Monday, December 14, 2015
Mother And Daughter Work Together On Chardonnay, Pinot Noir
This time it was easy. Trombetta Family Wines CEO Rickey Trombetta Stancliff (on left) was dragged over my way by a publicist friend to pour wines that were made by her daughter, Erica Stancliff. The pressure was really on. If I don't like them, I insult not only her, but her daughter as well. Swirl, swirl, swirl. Swish, swish, swish.
Pinot Days Los Angeles event. She was quite at ease. She broke out the tools of the trade - a map of her growing area and the comfy spiel about its virtues, but not before sitting back in our outdoor setting and commenting, "What a lovely day it is!" I got the feeling she was confident her wines would be well received, that she had fielded all the compliments before. To her credit, she made me feel like my opinions sounded fresh to her ears, even though I knew they did not. Her daughter’s creations in Chardonnay and Pinot Noir are completely praiseworthy.
Sure enough, Erica followed her nose - and palate - to an oenology education. The rest is in the bottle.
Grapes for the Trombetta Chardonnay and one Pinot Noir come from Gap's Crown Vineyard, a 100-acre parcel in the Petaluma Gap region, which will hopefully receive recognition as an AVA by summertime 2016. Easy sailing is predicted in the area that boasts more growers than wineries. The Petaluma Gap bridges the gap between the Pacific Ocean and the bay,allowing for a wind tunnel effect blow through, making it a very cool climate area. Smaller, more concentrated berries and great acidity are the results of that cool breeze. The region is contained mostly in Sonoma County, but it dips south into Marin County a bit.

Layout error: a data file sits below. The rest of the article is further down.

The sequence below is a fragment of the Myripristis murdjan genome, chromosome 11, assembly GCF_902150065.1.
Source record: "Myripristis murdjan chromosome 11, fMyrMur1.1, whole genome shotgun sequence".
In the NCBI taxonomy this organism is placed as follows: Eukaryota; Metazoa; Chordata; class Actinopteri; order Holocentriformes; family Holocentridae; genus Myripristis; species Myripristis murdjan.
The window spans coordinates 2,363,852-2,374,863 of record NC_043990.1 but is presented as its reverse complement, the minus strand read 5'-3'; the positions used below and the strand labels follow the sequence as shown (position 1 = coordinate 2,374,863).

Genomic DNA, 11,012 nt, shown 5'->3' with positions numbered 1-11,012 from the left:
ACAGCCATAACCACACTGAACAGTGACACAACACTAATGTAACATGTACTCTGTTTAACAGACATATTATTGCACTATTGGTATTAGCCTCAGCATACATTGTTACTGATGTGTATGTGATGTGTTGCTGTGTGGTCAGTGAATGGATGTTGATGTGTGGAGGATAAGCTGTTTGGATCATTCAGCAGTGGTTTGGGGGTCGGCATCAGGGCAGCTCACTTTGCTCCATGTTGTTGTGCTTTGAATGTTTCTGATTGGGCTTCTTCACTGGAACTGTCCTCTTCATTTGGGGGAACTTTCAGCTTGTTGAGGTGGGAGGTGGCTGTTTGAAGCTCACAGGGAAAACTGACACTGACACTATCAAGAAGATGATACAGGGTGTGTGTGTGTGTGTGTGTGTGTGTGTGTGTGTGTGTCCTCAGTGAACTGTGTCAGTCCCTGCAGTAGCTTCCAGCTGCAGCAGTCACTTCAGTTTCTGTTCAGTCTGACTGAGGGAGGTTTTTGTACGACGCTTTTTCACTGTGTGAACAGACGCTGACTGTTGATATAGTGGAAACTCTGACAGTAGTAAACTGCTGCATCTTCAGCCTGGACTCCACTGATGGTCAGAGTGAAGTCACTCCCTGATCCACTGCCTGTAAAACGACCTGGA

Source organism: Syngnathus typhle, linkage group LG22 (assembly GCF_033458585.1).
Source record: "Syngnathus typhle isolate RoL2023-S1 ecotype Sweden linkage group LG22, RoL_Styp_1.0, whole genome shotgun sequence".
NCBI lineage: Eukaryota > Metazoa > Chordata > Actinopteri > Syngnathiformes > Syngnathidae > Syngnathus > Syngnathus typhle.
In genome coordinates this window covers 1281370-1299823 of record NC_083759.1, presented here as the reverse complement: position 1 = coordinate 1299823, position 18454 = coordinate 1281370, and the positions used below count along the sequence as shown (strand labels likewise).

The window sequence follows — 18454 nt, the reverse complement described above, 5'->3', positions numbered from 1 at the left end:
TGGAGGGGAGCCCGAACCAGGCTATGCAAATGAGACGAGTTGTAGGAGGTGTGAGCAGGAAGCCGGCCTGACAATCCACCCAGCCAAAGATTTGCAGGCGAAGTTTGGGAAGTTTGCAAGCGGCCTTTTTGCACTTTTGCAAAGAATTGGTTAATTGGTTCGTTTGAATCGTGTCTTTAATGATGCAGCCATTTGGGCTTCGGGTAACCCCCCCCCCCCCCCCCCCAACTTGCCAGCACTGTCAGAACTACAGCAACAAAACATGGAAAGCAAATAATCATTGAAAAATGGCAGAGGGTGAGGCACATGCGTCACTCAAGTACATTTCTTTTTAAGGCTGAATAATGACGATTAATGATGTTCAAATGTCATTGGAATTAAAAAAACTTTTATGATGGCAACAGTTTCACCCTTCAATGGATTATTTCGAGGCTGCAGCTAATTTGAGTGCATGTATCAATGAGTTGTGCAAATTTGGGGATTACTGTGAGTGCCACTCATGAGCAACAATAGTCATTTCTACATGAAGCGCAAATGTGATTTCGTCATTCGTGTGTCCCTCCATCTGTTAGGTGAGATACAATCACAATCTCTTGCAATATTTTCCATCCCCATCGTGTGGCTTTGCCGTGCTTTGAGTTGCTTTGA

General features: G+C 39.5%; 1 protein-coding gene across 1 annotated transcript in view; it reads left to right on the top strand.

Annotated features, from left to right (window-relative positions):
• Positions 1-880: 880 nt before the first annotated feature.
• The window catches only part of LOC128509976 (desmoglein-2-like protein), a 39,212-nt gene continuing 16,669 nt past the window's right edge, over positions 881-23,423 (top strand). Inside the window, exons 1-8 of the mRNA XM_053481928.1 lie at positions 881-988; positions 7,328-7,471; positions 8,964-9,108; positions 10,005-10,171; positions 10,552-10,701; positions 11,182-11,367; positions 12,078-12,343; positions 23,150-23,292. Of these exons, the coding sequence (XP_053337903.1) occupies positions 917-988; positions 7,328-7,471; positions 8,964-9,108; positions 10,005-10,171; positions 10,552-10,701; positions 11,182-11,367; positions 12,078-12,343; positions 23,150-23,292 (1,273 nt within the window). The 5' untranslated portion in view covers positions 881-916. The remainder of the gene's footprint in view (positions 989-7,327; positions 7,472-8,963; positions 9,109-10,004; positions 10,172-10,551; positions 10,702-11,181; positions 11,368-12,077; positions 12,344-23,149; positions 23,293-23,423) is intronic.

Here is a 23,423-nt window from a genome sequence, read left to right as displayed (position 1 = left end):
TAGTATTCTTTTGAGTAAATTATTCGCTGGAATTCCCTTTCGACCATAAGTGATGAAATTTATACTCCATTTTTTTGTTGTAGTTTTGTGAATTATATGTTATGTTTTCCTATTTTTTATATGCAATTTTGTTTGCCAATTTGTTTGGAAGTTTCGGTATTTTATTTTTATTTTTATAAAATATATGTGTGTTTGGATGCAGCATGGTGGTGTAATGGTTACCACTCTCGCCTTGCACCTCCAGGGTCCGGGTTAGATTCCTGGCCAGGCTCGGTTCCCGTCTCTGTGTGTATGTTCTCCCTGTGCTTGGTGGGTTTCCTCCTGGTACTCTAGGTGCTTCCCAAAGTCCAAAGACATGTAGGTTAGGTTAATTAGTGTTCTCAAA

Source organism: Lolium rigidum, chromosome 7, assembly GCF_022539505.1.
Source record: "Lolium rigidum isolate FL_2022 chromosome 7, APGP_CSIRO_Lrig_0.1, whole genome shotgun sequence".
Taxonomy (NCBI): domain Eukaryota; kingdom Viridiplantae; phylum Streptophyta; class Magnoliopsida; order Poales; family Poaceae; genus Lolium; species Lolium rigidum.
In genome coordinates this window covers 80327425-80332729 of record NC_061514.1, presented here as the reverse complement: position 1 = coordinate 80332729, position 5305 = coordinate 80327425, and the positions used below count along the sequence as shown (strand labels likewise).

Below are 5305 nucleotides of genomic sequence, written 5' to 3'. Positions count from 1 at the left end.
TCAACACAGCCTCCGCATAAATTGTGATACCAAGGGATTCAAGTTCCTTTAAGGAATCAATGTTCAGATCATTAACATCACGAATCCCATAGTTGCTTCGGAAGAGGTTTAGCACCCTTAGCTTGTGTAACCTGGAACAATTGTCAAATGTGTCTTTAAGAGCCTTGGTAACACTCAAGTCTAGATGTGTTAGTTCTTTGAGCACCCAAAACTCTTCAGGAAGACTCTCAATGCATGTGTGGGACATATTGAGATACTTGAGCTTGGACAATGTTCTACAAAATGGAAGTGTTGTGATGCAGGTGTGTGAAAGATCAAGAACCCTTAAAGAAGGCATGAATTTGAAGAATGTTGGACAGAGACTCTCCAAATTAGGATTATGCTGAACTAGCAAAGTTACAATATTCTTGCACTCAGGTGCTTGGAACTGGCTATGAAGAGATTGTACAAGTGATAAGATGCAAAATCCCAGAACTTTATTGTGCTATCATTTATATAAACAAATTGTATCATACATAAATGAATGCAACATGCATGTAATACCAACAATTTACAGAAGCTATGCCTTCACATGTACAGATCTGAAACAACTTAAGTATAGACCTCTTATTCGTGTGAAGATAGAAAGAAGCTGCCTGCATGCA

Trombetta Chardonnay, Gap’s Crown Vineyard 2014 is Erica’s first attempt at Chardonnay. I wish all my first times had been like this. A great growing season in the cool Petaluma Gap region gave some August fog, common on the Sonoma Coast, which helped make for optimal ripening.
Rickey said, "Erica wanted to make a Chardonnay in which the old world meets the new
world." The wine puts me in mind of both worlds. Two barrels saw new French oak, while six were aged neutrally. The wine hits 14.2% abv and runs $50 at retail. 200 cases were produced.
The wine has a rich, golden hue and shows an absolutely gorgeous oak effect, just enough to put me in mind of classic California Chardonnay. There is tropical fruit, lemon chess pie and caramel in the whiff as well. The palate is where the old world comes into play. The acidity is right on the money, and only a slight touch of vanilla comforts the apples, pineapple and citrus flavors. The wine is very well balanced and shows great weight, the result of malolactic fermentation which occurred in the barrels and aging on the lees - the spent yeast cells. Eight months of aging in French oak was just right. About a third of that oak was new, the rest neutral.
The grapes for Trombetta's Pinot Noir Sonoma Coast 2013 hail from Peterson Vineyard, a few miles west of Gap’s Crown. Again, there is very little production from this cool climate vineyard, which means tiny berries and concentrated aromas and flavors. This wine also comes in at 14.2% abv with 272 cases made, selling at $45.
The wine shows a lovely, deep ruby color, and an elegant nose of cranberry, violets, pomegranate and black tea. A savory streak of spices runs through this graceful Pinot. On the palate, there are flavors of cranberry, raspberry and pepper spice, and the acidity is great. Forest floor notes add complexity and depth to this sophisticated wine.
For the Trombetta Gap’s Crown Pinot Noir 2013, they went back to Gap’s Crown Vineyard, harvesting grapes grown at an elevation of about 800 feet, the highest point in the parcel. Eight months in oak - 25% new - barely leaves a mark to take away from its charms. Alcohol is still at 14.2% abv, while the retail price is $65.
More color than in the Sonoma Coast offering shows immediately, a deeper and darker shade than the other bottling. The nose is a little more savory, too, with more tea notes but still offering a basket full of bright fruit. The palate shows darker, but it does not go near what we might call "bold." It is deeper and richer, again with food-friendly acidity to die for.
Follow Randy Fuller on Twitter